Organ Donation: Should it be Government Controlled?

Last year, almost 27,000 Americans received an organ transplant, which was a new national record according to the US department of health and Human Services. Donations from living persons were nearly 7,000, an increase of 2.3% from 2003. Despite the positive numbers, there are still nearly 88,000 people who are on the waiting list for an organ, and about 6,200 died last year before one became available (Hoppel 40). Organ and tissue donation is currently one of the most regulated areas of health care. The only means to receive an organ on the wait list is through donation (McAndrews 182). With the growing need for organ donors, there should be a suspension of the National Organ Transplant Act of 1984, which stops the buying and selling of organs. The focus of regulations should be on how to improve the potential for life not how to hinder opportunity.

In the Medical Law Review for Directed and Conditional Deceased Donor Organ Donations, James Douglas and Antonia Cronin reviewed the difference between the law and common misconception of organ donation. They describe living organ donations as ‘directed’ donations, those being a donation from an individual entitled to donate to another individual (Cronin 278-279). Often times these donations come from a family member, spouse or someone with a personal relationship with the recipient. There is such donations as non-directed, in which the donor donates an organ and their organs are allocated to suitable candidates. Another form of donation is through paired or pooled donations, when the organ is placed in a matching run and then allocated to a recipient. In a pool or paired donation the transplant recipient is unknown to the donor. Paired and non-direct donations were developed as a means of increasing the availability of donor organs. Making the choice to help save the life of someone in your family may be an easier choice than helping a complete stranger but many make the choice as they desire to help others.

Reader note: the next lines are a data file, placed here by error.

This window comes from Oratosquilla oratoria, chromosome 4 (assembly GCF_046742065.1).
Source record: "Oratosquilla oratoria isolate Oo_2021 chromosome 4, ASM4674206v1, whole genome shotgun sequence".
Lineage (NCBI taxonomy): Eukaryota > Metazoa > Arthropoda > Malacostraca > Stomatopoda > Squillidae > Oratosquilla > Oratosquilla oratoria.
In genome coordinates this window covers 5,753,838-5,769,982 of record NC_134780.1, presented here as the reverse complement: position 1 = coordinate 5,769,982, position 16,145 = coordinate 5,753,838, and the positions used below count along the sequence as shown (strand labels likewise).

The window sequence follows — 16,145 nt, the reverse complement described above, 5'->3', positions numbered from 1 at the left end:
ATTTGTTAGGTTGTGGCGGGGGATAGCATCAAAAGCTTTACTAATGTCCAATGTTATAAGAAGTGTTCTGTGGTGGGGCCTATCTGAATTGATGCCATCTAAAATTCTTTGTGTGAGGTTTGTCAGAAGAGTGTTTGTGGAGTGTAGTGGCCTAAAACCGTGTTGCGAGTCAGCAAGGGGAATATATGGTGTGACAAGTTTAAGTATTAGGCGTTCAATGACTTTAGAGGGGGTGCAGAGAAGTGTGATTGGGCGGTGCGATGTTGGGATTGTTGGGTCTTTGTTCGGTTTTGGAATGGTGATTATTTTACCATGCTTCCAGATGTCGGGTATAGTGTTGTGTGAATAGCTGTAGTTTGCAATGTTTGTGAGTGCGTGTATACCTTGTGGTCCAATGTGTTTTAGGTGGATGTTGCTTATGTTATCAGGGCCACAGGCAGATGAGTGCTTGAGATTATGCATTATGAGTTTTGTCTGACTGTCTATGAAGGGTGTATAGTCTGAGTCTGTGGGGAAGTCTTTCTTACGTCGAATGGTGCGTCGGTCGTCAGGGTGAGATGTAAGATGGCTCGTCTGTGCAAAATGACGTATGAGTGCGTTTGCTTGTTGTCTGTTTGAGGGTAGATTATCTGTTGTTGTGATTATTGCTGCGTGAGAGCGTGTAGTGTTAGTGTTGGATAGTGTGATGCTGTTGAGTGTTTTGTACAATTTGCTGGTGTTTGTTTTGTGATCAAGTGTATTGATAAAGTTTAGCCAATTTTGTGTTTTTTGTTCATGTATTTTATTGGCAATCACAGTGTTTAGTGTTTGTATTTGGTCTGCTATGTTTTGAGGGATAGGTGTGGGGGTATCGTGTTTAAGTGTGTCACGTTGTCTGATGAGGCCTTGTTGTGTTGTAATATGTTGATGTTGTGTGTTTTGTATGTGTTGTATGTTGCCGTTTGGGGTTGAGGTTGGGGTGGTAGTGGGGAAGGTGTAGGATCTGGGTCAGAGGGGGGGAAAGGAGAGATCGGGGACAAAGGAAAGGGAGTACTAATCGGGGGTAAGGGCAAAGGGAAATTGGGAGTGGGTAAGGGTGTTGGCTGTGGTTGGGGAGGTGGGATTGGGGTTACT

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There are not only a physiological and physical affect to the donor; there is also a financial burden. A donor can incur medical bills, and recovery time from work. The American Journal of Transplantation reports that, on average, living donors in the United States incur $6000 or more in costs for travel expenses and lost wages (Delmonico 1189). With the lack of financial assistance and incentive the organ donor list is inadequate. At this time the National Organ Transplant Act is not only restricting the buying and selling of organs but any assistance one may need financially to cover the cost of the medical care. Assistance could come from many different areas such as tax exemptions, a healthcare voucher, or an education voucher for living donors, cash reimbursement, payment for funeral or burial, or simply the exchange of an organ for money (Clemmons 235). Kate Greasley was quoted in a journal, Insights to Changing a World, addressing these concerns by stating two arguments; philosophical and policy. Greasley’s philosophical argument stated that it “is the idea that there are some things which simply ought not to be for sale… it may be argued that such things have a special, intrinsic value…” This argument, based on the fact that things should not be for sale simply because they ought not to be, can also be applied to any good or service. A belief that a special intrinsic value is violated will not sell an organ or accept one that is sold (McAndrews 183). A legal ban should not be based on individual personal values because no two people have the same values. Autonomy is violated when the choice to be made is taken away and no chance is available to improve one’s living conditions. It is believed that marketable body parts would take advantage of the poor. The poor also have the option to refuse to take part in any such commercial endeavors (McAndrews 183). It should be up to an individual to make the choice to better their living conditions. People are known to go to extreme measures as they see they have fallen onto troubling times, this can go for the poor who seek financial stability as with recipients seeking organs.